Although not shown here, the analysis will take three or four iterations per time step if you switch the solver to ‘ProfileSPD’ or ‘UmfPack’, or any solver that does not store the full matrix.

Because it stores the entire matrix, you can use the ‘FullGeneral’ solver to get the convergence in one iteration that you expect for a linear problem.

Don’t worry though, the analyses will converge to the same solution regardless of which solver you use. However, without getting in to spectral radii, it’s possible that the analysis will not converge at all due to inconsistent zeros in the dynamic tangent. But this is unlikely for realistic values of mass, stiffness, and damping.

For large models, using a solver with full matrix storage will be dreadfully slow. You’ll be better off taking the extra iterations with a fast sparse solver like ‘UmfPack’ than using the ‘FullGeneral’ solver to converge in one iteration. When using a fast sparse solver, don’t use the ‘NewtonRaphson’ algorithm–you don’t want to factorize the same inconsistent tangent over and over. Consider ‘KrylovNewton’ or ‘BFGS’ instead. And don’t use the ‘Linear’ algorithm because it won’t iterate to equilibrium.

Recognizing that one size does not fit all, OpenSees was designed to give you total control over the analysis. Therefore, it’s important you are aware of issues like this one with modal damping so that you can choose analysis options wisely.


Here is an OpenSees Tcl script of modal damping, without all the equation numbering and solver shenanigans.

#
# Free vibration analysis of shear frame with modal damping
# Using zero length elements for the model
#

wipe
model basic -ndm 1 -ndf 1

set k 610.0 ;# Story stiffness
set m 1.0352 ;# Floor mass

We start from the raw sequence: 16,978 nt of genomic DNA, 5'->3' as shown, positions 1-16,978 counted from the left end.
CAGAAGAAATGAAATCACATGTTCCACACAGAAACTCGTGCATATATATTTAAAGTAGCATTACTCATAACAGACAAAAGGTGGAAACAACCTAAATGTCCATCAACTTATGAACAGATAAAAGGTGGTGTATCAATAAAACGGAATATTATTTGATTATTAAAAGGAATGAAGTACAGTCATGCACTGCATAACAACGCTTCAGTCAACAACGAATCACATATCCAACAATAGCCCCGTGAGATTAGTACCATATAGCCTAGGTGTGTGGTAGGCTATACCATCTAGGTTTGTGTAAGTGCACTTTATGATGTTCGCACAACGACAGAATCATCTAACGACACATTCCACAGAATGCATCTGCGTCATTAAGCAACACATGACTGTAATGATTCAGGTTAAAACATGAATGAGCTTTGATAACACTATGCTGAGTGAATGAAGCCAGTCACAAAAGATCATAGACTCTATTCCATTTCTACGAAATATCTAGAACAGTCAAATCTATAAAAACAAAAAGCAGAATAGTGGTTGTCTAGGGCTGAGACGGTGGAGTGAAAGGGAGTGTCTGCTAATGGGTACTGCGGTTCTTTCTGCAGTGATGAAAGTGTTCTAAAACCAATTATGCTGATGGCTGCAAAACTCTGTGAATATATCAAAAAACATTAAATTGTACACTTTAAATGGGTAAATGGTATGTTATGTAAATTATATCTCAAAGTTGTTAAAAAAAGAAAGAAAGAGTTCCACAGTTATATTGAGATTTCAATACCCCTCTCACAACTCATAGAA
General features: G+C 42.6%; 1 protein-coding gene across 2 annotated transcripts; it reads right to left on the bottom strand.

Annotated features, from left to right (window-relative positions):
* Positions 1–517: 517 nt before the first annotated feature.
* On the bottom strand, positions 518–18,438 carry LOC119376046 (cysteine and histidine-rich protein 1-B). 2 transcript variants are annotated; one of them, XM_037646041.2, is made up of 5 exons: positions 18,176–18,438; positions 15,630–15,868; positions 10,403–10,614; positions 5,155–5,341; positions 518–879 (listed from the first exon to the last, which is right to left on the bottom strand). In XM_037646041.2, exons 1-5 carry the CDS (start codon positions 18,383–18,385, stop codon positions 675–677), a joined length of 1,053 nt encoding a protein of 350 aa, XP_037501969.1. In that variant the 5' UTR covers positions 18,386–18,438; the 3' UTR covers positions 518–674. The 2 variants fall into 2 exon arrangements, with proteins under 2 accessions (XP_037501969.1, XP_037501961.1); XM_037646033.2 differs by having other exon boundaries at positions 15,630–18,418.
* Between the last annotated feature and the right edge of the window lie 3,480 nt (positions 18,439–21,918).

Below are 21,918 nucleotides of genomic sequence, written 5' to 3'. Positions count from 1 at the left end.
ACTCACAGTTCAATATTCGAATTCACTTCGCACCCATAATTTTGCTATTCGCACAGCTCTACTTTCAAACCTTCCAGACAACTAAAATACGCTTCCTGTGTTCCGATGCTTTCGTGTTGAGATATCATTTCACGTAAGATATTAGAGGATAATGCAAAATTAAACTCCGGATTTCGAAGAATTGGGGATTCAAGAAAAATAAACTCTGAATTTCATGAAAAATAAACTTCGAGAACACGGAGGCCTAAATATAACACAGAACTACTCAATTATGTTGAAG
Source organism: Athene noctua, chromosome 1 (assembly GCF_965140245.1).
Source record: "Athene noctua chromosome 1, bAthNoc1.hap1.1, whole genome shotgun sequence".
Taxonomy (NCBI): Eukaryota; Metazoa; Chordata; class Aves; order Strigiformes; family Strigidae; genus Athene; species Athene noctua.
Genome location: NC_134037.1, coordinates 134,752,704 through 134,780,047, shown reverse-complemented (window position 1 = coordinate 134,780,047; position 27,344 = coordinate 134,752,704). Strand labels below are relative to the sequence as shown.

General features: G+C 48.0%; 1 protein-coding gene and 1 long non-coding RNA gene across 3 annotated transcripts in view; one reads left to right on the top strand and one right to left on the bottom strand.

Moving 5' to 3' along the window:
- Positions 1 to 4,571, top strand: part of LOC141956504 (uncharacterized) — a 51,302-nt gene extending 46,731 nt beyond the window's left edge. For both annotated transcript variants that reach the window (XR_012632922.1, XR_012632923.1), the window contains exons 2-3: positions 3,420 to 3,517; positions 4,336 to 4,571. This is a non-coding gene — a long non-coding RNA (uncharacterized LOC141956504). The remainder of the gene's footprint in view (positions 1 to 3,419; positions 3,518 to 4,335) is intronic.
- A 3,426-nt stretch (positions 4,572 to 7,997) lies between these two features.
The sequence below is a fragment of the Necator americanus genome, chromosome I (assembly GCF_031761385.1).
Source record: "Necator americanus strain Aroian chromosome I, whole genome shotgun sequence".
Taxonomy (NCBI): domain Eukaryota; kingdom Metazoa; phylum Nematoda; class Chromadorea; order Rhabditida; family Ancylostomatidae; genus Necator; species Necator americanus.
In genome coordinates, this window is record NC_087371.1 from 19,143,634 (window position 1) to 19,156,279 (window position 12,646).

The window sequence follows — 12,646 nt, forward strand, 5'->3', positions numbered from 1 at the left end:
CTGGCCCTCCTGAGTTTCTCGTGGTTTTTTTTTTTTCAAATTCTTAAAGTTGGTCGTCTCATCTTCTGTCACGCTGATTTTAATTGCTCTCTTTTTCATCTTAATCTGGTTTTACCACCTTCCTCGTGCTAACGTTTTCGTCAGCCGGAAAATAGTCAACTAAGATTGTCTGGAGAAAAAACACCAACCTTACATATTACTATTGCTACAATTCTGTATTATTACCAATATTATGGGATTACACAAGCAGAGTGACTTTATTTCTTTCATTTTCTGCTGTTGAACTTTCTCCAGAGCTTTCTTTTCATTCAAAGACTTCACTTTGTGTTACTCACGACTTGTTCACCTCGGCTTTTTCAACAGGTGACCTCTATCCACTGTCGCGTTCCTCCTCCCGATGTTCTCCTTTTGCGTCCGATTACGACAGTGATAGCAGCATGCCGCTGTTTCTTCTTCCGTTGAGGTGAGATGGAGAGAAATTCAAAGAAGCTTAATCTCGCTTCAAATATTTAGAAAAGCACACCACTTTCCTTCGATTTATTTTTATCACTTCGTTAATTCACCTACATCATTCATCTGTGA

node 0 0.0; fix 0 1
node 1 0.0
node 2 0.0
node 3 0.0
node 4 0.0

mass 1 $m
mass 2 $m
mass 3 $m
mass 4 [expr 0.5*$m]

uniaxialMaterial Elastic 1 $k

element zeroLength 1 0 1 -mat 1 -dir 1
element zeroLength 2 1 2 -mat 1 -dir 1
element zeroLength 3 2 3 -mat 1 -dir 1
element zeroLength 4 3 4 -mat 1 -dir 1

# Impose displacement at roof
timeSeries Constant 1
pattern Plain 1 1 {
    sp 4 1 1.0
}

# Do a static analysis for initial condition
integrator LoadControl 0.0
constraints Transformation
analysis Static

analyze 1

wipeAnalysis

# Remove displacement so it doesn't affect eigen calculations
remove loadPattern 1

set N 2 ;# Number of modes for modal damping
eigen $N

modalDamping 0.05 0.02 ;# 5% in mode 1, 2% in mode 2

# Switch to dynamic analysis
analysis Transient

# Record roof displacement
recorder Node -file roofDisp.out -time -node 4 -dof 1 disp

# Analysis time, step, and num steps
set Tf 5.0
set dt 0.01
set Nsteps [expr int($Tf/$dt)]

analyze $Nsteps $dt

6 thoughts on “Be Careful with Modal Damping

    1. Hello Kris,
      1. Define your model
      2. Perform an eigenvalue analysis
      eigen(N) ;# N is the number of eigenmodes to use in modal damping
      3. Issue the modal damping command
      modalDamping(0.02) ;# 2% damping in all N modes
      # or
      modalDamping(0.02,0.05,…,0.04) ;# 2% damping in mode 1, 5% in mode 2, …, 4% in mode N
      For the second option, you need to give N values
      4. Analyze your model

      PD

      Like